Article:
These plans to empower local people and local institutions will be accompanied by greater powers for local government. We will introduce a radical programme of decentralisation and deregulation, to relieve councils of unfunded burdens, regulations, inspections and red tape. We will reduce the ring-fencing of money so that councils can spend their funding as they see fit. We will abolish the regional assemblies and return their powers to local councils – not to the unelected Regional Development Agencies as the Government plans to do. We will cut back the bloated inspection regime – typified by Best Value and the Comprehensive Area Assessment – which just gets in the way of councils trying to do their job. And we will look seriously at the proposal from Michael Heseltine to transfer the powers from the Government’s quangos – like the Learning and Skills Council, English Partnerships, the Housing Corporation and Regional Development Agencies – to transfer their powers to local councils too.
All politicians in opposition talk about giving more power to local councils. But all governments seem to end up centralising power. I want to prove that we will be different. That we really mean it when we talk about localisation. That’s why I am announcing today a significant new element in our policy platform: the democratisation of council tax.
Since Labour came to power council tax bills have doubled – largely thanks to unfunded burdens and extra bureaucracy from central government. The new powers we will give local councils will reduce the pressure to increase council tax bills. But I don’t propose to hand over power to councils without strengthening the accountability of councillors to the people they serve.
Today, that accountability is enforced through capping – an old-fashioned idea straight out of the bureaucratic age. I want to replace bureaucratic accountability with democratic accountability. Capping will be scrapped - and I want to allow local people themselves to have a say over local taxation.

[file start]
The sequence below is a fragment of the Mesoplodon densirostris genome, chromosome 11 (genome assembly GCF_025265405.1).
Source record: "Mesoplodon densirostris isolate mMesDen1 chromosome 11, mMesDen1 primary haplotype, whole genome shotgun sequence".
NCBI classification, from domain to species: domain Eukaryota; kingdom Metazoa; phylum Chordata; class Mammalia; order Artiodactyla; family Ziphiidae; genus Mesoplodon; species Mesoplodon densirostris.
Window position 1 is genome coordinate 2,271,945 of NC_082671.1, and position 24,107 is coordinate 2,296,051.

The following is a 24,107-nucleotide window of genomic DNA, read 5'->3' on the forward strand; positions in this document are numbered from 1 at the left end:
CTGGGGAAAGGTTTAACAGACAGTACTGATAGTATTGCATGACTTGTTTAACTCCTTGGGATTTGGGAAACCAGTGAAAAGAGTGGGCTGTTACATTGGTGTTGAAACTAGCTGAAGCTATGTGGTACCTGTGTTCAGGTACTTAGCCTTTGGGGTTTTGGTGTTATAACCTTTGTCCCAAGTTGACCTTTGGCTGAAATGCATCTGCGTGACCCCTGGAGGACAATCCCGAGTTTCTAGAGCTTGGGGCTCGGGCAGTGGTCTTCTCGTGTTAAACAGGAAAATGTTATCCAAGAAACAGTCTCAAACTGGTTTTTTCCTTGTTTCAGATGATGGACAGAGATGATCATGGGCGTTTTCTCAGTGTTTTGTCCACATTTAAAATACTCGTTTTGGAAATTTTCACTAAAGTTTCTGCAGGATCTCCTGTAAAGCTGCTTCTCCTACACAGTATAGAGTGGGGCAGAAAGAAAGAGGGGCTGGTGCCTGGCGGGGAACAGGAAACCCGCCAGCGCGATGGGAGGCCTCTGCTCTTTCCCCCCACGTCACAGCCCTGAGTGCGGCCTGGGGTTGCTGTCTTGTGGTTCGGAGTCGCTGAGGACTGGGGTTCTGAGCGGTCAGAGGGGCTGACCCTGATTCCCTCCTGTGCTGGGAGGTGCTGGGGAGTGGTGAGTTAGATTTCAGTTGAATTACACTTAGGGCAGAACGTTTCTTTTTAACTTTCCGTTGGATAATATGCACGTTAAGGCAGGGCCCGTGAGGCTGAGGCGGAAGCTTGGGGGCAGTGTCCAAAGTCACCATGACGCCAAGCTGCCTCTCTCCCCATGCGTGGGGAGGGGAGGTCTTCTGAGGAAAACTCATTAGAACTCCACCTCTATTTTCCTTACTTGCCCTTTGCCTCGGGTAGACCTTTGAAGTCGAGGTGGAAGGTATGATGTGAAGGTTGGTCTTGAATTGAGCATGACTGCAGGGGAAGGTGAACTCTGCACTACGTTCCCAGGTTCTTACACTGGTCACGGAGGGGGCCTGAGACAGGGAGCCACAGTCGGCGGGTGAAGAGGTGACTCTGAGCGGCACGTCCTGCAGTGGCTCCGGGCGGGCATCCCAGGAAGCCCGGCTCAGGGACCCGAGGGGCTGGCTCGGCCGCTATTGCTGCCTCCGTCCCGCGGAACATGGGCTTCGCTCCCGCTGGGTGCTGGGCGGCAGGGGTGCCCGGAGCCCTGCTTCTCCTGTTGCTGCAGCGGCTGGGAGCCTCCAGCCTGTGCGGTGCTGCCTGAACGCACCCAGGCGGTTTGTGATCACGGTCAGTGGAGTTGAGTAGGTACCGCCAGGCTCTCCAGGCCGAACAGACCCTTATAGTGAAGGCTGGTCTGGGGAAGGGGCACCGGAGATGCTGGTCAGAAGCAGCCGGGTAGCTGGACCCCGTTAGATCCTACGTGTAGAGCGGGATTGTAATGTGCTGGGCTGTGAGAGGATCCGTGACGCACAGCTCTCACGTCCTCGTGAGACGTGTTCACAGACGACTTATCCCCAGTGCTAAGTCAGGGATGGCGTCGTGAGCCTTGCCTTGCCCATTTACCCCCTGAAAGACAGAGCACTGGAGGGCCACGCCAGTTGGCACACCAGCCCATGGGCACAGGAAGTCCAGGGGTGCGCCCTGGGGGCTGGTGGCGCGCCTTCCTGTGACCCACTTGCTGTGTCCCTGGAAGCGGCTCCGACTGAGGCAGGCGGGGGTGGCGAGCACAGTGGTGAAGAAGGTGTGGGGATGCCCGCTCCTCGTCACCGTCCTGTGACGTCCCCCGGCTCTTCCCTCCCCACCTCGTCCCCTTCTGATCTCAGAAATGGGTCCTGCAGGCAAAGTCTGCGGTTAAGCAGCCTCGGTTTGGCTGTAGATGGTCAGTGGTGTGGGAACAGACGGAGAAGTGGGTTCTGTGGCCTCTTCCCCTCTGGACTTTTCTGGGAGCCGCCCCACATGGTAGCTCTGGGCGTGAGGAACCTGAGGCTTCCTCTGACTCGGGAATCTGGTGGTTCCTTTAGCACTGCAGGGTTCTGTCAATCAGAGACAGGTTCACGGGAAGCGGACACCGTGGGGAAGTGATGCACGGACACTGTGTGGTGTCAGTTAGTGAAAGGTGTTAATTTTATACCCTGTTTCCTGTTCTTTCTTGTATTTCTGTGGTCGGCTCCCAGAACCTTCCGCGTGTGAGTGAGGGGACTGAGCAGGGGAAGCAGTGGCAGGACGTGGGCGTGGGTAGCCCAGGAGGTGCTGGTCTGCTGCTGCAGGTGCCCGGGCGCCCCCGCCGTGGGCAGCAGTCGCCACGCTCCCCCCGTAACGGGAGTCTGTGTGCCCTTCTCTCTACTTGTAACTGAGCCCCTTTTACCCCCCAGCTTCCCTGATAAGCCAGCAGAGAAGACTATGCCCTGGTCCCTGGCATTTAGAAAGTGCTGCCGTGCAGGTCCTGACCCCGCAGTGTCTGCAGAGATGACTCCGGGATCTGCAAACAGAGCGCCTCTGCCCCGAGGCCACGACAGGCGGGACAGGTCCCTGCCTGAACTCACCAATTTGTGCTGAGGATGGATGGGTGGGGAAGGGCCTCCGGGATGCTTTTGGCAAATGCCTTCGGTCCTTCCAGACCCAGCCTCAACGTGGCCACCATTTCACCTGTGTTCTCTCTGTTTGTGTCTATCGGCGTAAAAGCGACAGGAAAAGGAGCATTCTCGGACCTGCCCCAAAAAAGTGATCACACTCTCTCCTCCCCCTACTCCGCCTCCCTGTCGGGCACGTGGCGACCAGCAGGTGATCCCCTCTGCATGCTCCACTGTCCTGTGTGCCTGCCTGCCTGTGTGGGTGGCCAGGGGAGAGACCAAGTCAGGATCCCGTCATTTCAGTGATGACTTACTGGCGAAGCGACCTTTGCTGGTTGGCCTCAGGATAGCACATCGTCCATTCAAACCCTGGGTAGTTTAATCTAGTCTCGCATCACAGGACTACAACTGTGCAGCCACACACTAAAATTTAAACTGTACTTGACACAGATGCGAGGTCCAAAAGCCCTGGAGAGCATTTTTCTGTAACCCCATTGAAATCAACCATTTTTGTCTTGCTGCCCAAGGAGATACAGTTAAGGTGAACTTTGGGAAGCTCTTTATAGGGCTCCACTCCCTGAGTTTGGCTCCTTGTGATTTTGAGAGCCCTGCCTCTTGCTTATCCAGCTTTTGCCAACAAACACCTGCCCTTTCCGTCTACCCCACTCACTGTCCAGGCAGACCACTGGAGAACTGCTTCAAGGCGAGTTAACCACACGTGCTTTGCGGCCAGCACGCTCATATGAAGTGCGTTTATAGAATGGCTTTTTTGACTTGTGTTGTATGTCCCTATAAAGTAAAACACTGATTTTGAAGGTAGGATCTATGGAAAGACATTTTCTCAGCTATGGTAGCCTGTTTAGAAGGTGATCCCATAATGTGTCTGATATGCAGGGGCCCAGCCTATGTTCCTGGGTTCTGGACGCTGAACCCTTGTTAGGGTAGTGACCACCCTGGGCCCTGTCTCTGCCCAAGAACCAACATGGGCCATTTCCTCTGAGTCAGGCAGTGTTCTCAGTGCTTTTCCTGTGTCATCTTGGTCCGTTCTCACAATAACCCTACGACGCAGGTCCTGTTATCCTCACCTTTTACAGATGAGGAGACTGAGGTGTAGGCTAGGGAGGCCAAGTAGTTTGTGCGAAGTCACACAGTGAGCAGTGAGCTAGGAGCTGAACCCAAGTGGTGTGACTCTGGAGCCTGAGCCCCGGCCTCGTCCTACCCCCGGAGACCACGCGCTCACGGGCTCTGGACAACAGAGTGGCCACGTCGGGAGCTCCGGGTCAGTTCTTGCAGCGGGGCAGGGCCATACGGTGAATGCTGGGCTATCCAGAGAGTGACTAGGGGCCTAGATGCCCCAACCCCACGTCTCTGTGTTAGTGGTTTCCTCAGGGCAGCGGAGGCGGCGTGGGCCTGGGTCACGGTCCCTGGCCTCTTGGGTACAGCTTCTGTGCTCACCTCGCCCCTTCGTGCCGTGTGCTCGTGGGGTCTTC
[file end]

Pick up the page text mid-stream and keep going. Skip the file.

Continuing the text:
So the next Conservative government will require councils that want to introduce high council tax rises to submit their plans to a local referendum. They must explain to local taxpayers why they want to raise taxes by so much and they must show what they would do – a shadow budget – in the event of their plans being rejected. Council tax referendum ballots would be sent out with the annual council tax bill – and if people voted against the rise, a rebate would be credited to the next year’s bill.
In the 1980s the Conservatives devolved power and responsibility to individuals – reductions in tax, sale of council houses, an extensions of share ownership. The challenge for us today is to devolve power to communities, to institutions – both to independent institutions and local councils. That’s triple devolution, if you like – individuals, local government, community organisations all receiving more trust and more power.
From state control to social responsibility. From bureaucratic accountability to democratic accountability. From government to people. That’s the direction of travel in the 21st century and that’s the way I want to take our country.”